ILSSC at Western Society of Criminology Conference 2017

ILSSC researchers are excited to share cutting-edge research at the Western Society of Criminology Annual Conference 2017.

Friday, February 10th Presentations

Michelle Mio will present “The Effect of Marijuana Medicalization on Property Crime” in Icon A at 9:30am-10:45am



This paper assesses the impact of medical marijuana legalization on property crime in California using Synthetic Control Group methods. Synthetic Control Group models extend difference-in- difference estimation for treatment effects. A synthetic control group is constructed to approximate California had it not medicalized marijuana. The state of California is designated as the treatment group, and states that have not passed similar legislation form the donor pool from which the control group is constructed. Overall, results show medical marijuana laws have a negative effect on property crime. Results and implications for specific property crime types including burglary and larceny will be further discussed.


Chris Contreras will present “Long Predicted: California and Marijuana Legalization 2016” in Icon E at 2pm-3:15pm



This paper examines the details and contours of the 2016 California ballot referendum to legalize marijuana for recreational purposes in the state. Specifically, the paper examines the nature of
organizations, and frames and arguments, in support of November 2016’s Proposition 64. This is
presented alongside the analysis of the presence (or absence, or shrinking) of well-funded and
effective opposition groups and frames. The paper seeks to determine how certain frames and
appeals became salient in California in 2016, after defeat of a similar referendum in 2010, and the passage of legalization measures in four other American states.


Chris Contreras will present “Drug Activity and Neighborhood Rates of Crime: A Spatiotemporal Examination” in Icon B at 5pm-6:15pm



Although Goldstein’s (1985) seminal piece on the drugs-crime nexus has been a mainstay in the drugs and crime literature, communities and crime studies in criminology have largely neglected and left under-theorized how drug activity and crime may be related across time and space. We build on the literature on the drugs-crime nexus in the following ways. Using Uniform Crime Reporting (UCR) Part I and Part II point incident data provided by the Miami-Dade Police Department, we estimate longitudinally the monthly and cumulative lagged impact that drug activity has on neighborhood crime at the block-level in Miami-Dade County, Florida. What’s more, we test the extent to which the violence produced in blocks with more drug activity spills over into adjacent blocks, implying a spatial diffusion process, which heretofore has been unexplored-and hence, untheorized-in prior literature on the drugs-crime nexus. Moreover, we assess whether the larger social context moderates the drugs-crime relationship. In light of our findings, implications and avenues for future research will be discussed.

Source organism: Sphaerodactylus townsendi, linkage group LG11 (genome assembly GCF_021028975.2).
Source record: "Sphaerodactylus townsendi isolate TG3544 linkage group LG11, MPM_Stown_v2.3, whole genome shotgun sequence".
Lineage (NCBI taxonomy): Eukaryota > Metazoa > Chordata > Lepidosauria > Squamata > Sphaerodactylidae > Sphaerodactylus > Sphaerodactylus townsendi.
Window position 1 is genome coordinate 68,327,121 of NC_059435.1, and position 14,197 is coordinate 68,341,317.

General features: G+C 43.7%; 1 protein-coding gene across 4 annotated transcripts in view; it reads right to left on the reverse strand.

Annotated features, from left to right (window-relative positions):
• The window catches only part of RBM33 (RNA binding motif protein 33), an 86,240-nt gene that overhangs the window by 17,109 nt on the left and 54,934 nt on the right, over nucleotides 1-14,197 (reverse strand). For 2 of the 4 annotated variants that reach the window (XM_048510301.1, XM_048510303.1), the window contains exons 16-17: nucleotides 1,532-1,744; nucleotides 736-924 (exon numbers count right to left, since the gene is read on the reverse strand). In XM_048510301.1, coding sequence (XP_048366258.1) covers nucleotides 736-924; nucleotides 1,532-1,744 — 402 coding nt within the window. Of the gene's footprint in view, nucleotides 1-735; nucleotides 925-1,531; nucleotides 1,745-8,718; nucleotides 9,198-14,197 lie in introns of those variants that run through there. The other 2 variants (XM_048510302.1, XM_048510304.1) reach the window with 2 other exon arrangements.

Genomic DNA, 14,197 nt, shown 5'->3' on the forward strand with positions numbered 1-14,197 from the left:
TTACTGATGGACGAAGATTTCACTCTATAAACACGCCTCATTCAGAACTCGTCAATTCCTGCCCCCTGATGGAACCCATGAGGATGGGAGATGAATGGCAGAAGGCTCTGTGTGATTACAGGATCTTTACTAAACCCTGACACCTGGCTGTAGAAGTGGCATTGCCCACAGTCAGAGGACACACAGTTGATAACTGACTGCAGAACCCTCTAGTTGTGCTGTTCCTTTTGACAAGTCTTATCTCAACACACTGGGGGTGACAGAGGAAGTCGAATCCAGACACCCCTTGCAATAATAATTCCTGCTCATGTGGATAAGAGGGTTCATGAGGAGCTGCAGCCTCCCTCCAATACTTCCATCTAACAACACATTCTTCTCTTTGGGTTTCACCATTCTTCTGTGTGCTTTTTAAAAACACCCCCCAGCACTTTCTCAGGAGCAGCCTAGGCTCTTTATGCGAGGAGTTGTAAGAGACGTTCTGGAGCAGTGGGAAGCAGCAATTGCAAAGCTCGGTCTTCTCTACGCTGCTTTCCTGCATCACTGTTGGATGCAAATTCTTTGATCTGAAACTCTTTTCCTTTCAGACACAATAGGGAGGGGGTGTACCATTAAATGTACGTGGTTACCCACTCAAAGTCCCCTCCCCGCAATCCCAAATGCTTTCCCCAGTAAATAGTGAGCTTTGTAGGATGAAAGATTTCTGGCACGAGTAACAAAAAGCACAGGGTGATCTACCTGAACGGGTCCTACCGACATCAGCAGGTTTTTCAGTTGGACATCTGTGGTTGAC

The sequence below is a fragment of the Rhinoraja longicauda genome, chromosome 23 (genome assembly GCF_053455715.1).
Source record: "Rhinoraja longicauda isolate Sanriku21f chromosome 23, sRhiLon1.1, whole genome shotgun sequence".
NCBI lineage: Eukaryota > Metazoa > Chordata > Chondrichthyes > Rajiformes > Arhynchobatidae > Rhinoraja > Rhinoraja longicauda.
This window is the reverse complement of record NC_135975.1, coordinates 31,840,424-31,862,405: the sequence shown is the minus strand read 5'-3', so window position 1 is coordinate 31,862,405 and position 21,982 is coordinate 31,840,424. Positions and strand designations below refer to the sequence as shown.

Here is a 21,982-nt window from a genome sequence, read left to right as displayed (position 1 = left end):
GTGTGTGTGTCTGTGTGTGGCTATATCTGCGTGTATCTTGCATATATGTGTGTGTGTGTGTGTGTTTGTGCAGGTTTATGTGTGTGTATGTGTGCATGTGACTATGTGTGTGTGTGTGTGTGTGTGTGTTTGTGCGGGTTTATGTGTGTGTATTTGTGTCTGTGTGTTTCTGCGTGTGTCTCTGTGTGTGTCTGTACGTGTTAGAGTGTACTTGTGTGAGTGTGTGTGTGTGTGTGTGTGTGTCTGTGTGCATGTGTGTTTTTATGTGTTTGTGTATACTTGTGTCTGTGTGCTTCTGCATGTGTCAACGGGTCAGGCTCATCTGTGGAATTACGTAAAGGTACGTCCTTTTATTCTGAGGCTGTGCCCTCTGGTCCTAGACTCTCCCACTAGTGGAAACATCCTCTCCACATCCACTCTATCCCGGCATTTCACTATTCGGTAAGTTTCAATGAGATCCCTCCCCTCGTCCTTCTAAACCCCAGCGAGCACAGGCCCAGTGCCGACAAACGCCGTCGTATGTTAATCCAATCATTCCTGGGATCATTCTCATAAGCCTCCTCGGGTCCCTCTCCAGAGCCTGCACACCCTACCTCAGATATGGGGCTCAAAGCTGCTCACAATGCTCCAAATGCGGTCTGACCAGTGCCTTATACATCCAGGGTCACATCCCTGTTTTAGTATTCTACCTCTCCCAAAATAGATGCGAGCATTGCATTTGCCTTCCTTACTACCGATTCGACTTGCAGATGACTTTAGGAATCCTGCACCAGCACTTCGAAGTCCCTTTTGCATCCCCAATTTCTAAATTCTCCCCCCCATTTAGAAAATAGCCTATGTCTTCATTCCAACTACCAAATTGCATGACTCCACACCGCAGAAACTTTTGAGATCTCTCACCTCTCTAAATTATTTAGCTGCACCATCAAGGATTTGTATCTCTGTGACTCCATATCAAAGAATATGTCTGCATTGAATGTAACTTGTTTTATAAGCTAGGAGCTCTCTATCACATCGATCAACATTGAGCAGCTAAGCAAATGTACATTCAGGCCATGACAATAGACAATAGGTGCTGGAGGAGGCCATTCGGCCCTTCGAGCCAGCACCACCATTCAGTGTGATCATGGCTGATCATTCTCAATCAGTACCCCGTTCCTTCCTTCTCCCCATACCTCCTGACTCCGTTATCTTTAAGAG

Saturday, February 11th Presentations

Dr. Charis Kubrin will present “Are Immigration and Crime Related? A Meta-Analysis” in Icon B from 9:30am-10:45am.



Immigration is a vigorously debated public policy issue. Stripped of ideological differences, resolution to this debate seems simple: examine the body of scholarship on the relationship between immigration and crime and arrive at whatever logical conclusion the evidence supports. Yet, because there are notable differences in designs, results, and conclusions reported in prior immigration-crime studies, extracting a clear takeaway message from this body of research may not be so simple. This study seeks to cut through these noted differences with the goal of improving clarity and understanding of the immigration-crime relationship in macro-social units. Drawing from more than 50 studies and 500 effect-size estimates, meta-analytic methods are used to systematically and quantitatively assess the direction, magnitude, and variability in the immigration-crime relationship. Contrary to arguments suggesting that immigration leads to increased crime rates, results indicate that the overall average immigration-crime association is negative; but the association is very weak.


Rylan Simpson will present “Cops in California: Identifying, Describing and Interpreting Patterns in Department Typologies” in Icon B from 12:30pm-1:45pm



The present research utilizes annual data from six waves (1993, 1997, 2000, 2003, 2007 and 2013) of the Law Enforcement Management and Administrative Statistics (LEMAS) data series in order to trace the history of policing in Southern California. Using a combination of factor analysis, latent class analysis, and GIS, we identify typologies of police departments within the region (e.g., high/low community policing; high/low militancy; high/low officer diversity; etc.), and then trace the diffusion of these typologies across space and time. Our results reveal a number of temporal and spatial patterns of interest. We discuss these patterns with respect to both crime and public- police relations.